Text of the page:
I was in Timisoara and Bucharest in December ’89. In addition to us [USLA] draftees, recalled professionals, who wore black camouflage outfits, were dispatched. Antiterrorist troop units and these professionals received live ammunition. In Timisoara demonstrators were shot at short distances. I saw how the skulls of those who were shot would explode. I believe the masked ones, using their own special weapons, shot with exploding bullets. In January 1990, all the draftees from the USLA troops were put in detox. We had been drugged. We were discharged five months before our service was due to expire in order to lose any trace of us. Don’t publish my name. I fear for me and my parents. When we trained and practiced we were separated into ‘friends’ and ‘enemies.’ The masked ones were the ‘enemies’ who we had to find and neutralize. I believe the masked ones were the ‘terrorists’. [emphases added]

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As I have pointed out, despite the short shrift given these two revelations by Romanian media and Romanianists, one group has paid close attention: the former Securitate. That is not accidental. [26]

With the advent of the Internet, unverifiable bulletin board postings also pop up. On 23 December 2003, under the name of “kodiak,” the following appeared:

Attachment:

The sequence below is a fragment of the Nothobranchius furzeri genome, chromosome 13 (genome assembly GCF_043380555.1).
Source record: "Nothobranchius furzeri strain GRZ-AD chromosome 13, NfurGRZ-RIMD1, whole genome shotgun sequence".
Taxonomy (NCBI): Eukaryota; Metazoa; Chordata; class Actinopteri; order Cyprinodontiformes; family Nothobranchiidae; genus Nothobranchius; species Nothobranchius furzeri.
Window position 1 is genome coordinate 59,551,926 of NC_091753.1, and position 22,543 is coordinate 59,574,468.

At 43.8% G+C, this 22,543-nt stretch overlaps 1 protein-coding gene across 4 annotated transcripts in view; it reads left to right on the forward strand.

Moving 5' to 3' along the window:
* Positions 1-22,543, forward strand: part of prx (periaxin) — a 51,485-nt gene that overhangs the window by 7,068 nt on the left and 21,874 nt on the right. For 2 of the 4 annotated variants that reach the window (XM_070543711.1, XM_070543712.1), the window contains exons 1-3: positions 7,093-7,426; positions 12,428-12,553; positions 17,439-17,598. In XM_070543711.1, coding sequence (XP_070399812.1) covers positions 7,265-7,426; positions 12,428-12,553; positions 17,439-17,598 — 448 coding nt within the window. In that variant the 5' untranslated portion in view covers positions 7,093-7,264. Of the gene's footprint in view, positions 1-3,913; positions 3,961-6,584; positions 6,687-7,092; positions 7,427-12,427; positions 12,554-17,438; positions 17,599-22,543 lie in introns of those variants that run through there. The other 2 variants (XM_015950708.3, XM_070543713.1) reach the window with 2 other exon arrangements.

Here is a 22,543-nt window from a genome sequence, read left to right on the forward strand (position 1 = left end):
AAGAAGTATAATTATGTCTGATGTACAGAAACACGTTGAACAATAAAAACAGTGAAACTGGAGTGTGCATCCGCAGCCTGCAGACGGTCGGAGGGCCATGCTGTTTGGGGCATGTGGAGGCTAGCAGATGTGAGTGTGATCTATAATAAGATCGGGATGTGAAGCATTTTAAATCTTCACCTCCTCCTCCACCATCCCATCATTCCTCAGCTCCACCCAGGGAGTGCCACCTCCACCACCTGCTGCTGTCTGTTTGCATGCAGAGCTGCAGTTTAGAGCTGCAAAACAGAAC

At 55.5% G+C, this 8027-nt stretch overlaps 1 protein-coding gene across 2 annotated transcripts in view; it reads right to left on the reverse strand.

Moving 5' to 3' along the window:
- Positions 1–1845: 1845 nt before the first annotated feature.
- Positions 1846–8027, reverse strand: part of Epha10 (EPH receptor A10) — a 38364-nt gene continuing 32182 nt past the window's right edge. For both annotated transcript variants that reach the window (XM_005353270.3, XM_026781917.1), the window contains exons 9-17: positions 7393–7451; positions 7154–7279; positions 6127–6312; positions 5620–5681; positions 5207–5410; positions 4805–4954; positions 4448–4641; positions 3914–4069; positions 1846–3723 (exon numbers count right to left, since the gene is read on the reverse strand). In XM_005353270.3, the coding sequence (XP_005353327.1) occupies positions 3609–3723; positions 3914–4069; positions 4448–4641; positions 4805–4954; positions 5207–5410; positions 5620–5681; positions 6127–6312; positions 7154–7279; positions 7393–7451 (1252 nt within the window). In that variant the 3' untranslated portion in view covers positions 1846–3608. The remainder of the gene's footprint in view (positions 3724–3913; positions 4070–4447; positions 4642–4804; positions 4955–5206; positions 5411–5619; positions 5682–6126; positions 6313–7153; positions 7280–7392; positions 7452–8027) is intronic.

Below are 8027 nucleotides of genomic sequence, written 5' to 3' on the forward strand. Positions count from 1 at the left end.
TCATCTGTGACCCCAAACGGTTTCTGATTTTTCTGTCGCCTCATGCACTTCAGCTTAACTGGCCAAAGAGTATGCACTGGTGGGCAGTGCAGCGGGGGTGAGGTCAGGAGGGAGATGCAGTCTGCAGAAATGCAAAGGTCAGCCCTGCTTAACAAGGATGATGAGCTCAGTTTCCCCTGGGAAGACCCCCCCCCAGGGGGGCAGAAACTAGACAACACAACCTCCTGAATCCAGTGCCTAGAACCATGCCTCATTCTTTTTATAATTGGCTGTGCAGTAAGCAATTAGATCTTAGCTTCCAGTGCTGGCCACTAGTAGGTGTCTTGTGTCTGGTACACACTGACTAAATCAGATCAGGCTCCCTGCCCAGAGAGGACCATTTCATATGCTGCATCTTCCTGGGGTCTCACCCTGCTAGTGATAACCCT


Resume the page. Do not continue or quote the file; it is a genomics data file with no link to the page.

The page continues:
In ’89 I was a major in the USLA…and I know enough things that it would be better I didn’t know…15, 16, 20, 30 years will pass and nothing will be known beyond what you need and have permission to know…” (http://www.cafeneaua.com)[27]

Clearly, the legal constraints of security oaths and fear continue to cast a long shadow, long after the events of December 1989.

Si totusi…se stie [And nevertheless…it is known]

It took over three years into my research on the Revolution—and physically being in the Library of the Romanian Academy—before I came to the realization: oh yeah, that’s a good idea, yeah, I should systematically compare what the former Securitate have to say about December 1989 and compare it with what others are saying. It took a maddening additional half year before I came to the conclusion: oh yeah, and how about what the Army has to say? It may seem ridiculous—and it is in some ways indefensible from the perspective of performing historical research—but you have to understand how Romanian émigrés dominated early investigations of the Revolution, and how they divided the post-communist Romania media into the pro-regime (untrustworthy) press and the opposition (trustworthy) press, and the influence this “research frame” and methodology had at the time upon younger researchers such as myself.[28]